Affordable committee

Dave Goldenberg, chairman of the town’s Affordable Housing Committee (AHC), is supportive of the concept.

“This is something we have discussed for years in the AHC,” he told The Press. “The idea is, you are buying a deed restriction from the current owner.

“Such a deed restriction will reduce the market value of the property, as both the rental rate and the resale price will be limited by 8-30g. But since many of these units are ‘organically affordable’ — i.e., their price or rent is close to the deed-restricted number — it may not be a big issue for some owners, especially the elderly, who may be willing to accept a tax reduction or lump payment now in return for a reduced sales price when their estate is settled.”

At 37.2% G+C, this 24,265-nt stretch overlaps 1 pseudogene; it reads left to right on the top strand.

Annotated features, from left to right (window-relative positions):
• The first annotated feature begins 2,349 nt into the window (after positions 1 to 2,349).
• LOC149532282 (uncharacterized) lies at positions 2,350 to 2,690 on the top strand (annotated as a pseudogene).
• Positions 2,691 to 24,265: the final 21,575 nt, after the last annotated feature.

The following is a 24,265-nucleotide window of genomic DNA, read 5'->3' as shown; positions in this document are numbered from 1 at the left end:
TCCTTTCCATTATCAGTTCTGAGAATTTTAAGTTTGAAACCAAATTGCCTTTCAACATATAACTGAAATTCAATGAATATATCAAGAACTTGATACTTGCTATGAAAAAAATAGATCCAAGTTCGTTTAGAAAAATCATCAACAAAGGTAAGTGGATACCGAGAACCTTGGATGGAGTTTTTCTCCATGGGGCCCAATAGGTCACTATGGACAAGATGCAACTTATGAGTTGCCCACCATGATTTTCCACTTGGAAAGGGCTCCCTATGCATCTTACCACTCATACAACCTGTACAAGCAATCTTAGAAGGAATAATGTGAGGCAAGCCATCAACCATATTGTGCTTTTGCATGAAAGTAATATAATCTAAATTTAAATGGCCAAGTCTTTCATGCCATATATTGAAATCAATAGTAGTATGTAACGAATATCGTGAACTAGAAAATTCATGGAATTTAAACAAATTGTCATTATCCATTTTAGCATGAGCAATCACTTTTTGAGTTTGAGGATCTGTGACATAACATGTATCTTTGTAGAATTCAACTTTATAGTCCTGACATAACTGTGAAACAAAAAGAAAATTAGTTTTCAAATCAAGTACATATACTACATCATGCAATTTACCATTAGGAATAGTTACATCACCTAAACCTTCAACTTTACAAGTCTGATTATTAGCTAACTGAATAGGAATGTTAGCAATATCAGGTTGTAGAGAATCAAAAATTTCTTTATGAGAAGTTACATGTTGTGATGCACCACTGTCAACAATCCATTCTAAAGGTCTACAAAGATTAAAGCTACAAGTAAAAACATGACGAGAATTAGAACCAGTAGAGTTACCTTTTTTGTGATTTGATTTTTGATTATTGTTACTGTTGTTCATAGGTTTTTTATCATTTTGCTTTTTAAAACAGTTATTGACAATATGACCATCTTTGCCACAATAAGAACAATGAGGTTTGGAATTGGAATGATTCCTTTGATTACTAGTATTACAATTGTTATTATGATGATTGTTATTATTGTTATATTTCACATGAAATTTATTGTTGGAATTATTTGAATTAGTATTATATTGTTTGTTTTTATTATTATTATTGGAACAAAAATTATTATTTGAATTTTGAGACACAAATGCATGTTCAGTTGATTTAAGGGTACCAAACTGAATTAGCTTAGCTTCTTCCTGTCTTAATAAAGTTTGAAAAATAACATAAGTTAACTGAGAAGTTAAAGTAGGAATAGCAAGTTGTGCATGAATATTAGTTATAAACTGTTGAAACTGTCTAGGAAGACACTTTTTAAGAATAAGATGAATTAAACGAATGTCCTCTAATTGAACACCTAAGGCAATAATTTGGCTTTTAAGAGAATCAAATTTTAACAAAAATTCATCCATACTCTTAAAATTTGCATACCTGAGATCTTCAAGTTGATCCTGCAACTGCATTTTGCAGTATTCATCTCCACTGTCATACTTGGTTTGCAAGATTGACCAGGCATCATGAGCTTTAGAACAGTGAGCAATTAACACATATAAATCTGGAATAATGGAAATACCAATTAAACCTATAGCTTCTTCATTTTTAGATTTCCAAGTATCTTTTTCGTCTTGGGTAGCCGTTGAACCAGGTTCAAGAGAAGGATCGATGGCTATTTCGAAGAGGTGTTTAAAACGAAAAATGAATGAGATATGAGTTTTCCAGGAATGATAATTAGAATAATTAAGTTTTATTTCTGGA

Goldenberg observed that real estate prices — for purchase or rent — often outpace the economy in general.

“... Housing prices do not move in lockstep with incomes or inflation — they tend to rise more quickly. So something that is ‘organically affordable’ now might not be so in the next real-estate boom. This is why 8-30g does not recognize those units,” he said.

And this reinforces the notion that someone deed restricting a property — even if it falls within affordability guidelines today — could be limiting the future increase in its value.

“The question is, what kind of incentive would it take to entice someone to lower the market value of their property?” Goldenberg said. “I don’t know the answer, but it might be worth finding out...

“Another question is how we pay for these tax deductions or other incentives,” he added. “A tax incentive that is sufficient enough has to come from somewhere. Would the town be willing to pay, for example, $10,000 or more per unit for a 40-year reduction, or one in perpetuity? I don’t know. It’s worth finding out.”